aesthetic annoyance -- they are deadly.   Once pellets  
          enter the marine environment, birds, turtles and fish  
          commonly mistake them for food.  Often, these animals can't  
          digest the pellets nor pass them, and they eventually die  
          from starvation."

          The author's office contends that, "Responsible businesses  
          in the plastics industry has recognized the degree of the  
          problem and developed a series of best practices to prevent  
          the discharge of nurdles into the environment.  While some  
          manufacturers have implemented these practices voluntarily,  
          there are many bad actors out there who still carelessly  
          allow the release of these deadly plastic pellets into our  
          waterways, competing unfairly and profiting at the expense  
          of the oceans.

          "The author's office contends that this bill "will address  
          California's plastic run-off problem by borrowing from the  
          successful best practices that are already known and used  
          in the industry.  This bill will simply require all  
          manufacturers of plastic products to use basic common sense  
          housekeeping principles to control the discharge of  
          nurdles.  It evens the playing field of competition while  
          protecting the oceans from irreparable harm.



                                                                AB 258

          "The best practices required under AB 258 will include  
          common sense measures like installing screens in storm  
          drains to prevent pellet flow into storm water runoff,  
          keeping pellet containers covered and sealed at all points  
          of storage and transfer, and having vacuum systems in place  
          for pellet clean-up.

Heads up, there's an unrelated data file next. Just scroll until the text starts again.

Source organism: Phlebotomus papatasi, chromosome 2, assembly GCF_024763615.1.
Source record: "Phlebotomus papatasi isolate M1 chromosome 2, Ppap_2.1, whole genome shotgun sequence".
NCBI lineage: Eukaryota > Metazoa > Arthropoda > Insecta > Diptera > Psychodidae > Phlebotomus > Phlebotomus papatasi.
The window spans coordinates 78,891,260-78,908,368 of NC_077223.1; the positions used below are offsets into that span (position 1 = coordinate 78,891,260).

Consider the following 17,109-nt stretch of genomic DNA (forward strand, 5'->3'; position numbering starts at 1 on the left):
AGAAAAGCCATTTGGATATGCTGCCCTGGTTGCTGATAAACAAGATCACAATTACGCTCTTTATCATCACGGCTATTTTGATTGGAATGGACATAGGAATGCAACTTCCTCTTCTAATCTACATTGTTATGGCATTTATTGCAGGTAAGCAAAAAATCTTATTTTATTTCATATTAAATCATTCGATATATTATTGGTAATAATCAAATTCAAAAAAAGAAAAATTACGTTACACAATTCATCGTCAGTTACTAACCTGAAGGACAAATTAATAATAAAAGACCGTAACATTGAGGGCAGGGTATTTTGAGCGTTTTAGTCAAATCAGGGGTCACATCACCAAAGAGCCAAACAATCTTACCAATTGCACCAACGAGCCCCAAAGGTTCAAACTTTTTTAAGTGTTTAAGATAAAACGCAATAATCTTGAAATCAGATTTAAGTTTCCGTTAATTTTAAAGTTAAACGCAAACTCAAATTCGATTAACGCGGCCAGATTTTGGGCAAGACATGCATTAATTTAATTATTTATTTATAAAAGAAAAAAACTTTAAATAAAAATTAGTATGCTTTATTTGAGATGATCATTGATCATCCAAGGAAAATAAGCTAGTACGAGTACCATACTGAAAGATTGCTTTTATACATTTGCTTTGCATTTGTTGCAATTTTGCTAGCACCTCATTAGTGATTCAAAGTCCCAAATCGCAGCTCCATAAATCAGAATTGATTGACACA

"The State Water Board and Regional Water Quality Boards  
          will develop a program that will increase regulation and  
          monitoring of companies that handle and use pellets.  And,  
          should non-compliant bad actors continue to pollute,  
          penalties will be consistent with other violations of the  
          Clean Water Act. 

          "Scientists and policy makers have long recognized the need  
          to control pellet runoff.  Even the plastics industry  
          understands this to be a huge problem.  With AB 258,  
          California will be taking a crucial step toward saving the  
          ocean from plastic marine debris."

           ARGUMENTS IN OPPOSITION  :    According to the Stop Hidden  
          Taxes Coalition, "The Stopped Hidden Taxes Coalition is in  
          opposition to AB 258 (Krekorian), which would authorize the  
          State Water Quality Control Board to impose a Sinclair fee  
          (tax) for the cost of regulating the disposition of  
          pre-production plastics into a marine environment.   
          Pre-production plastics include plastic pellets, plastic  
          resin products, powdered coloring for plastics, plastic  
          additives, plastic materials and plastic fragments.

          According to the Coalition, "In the past five years, the  
          California Legislature and local governments have tried to  
          impose more than s$7 billion in new taxes while avoiding  
          constitutional approval requirements for tax increases.   
          The strategy is to disguise taxes as mere regulatory "fees"  
          in order to avoid the public debate and rigorous vote  
          requirement that voters have repeatedly demanded before  
          taxes are raised.

          "The threat of hidden taxes enacted by end-runs around the  
          State Constitution is becoming acute for businesses and  
          consumers in California.  New tax-like fees increase the  
          cost of doing business and threaten jobs that are already  



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          vulnerable because of high operating costs in the state.   
          For this reason, a coalition of business and consumers has  
          formed to raise public awareness and oppose efforts to  
          disguise taxes as fees."  
           ASSEMBLY FLOOR  : 
          AYES:  Bass, Beall, Berg, Brownley, Caballero, Charles  
            Calderon, Carter, Coto, Davis, De La Torre, De Leon,  
            DeSaulnier, Dymally, Eng, Evans, Feuer, Fuentes, Hancock,  
            Hayashi, Hernandez, Huffman, Jones, Karnette, Krekorian,  
            Laird, Leno, Levine, Lieber, Lieu, Ma, Mendoza, Mullin,  
            Nava, Portantino, Price, Richardson, Ruskin, Salas,  
            Saldana, Solorio, Swanson, Torrico, Wolk, Nunez
          NOES:  Adams, Aghazarian, Anderson, Arambula, Benoit,  
            Berryhill, Blakeslee, Cook, DeVore, Duvall, Emmerson,  
            Fuller, Gaines, Galgiani, Garcia, Garrick, Horton,  
            Houston, Huff, Jeffries, Keene, La Malfa, Maze,  
            Nakanishi, Niello, Parra, Plescia, Sharon Runner, Silva,  
            Smyth, Spitzer, Strickland, Tran, Villines, Walters
          NO VOTE RECORDED:  Soto

          TSM:do  9/1/07   Senate Floor Analyses 

                         SUPPORT/OPPOSITION:  SEE ABOVE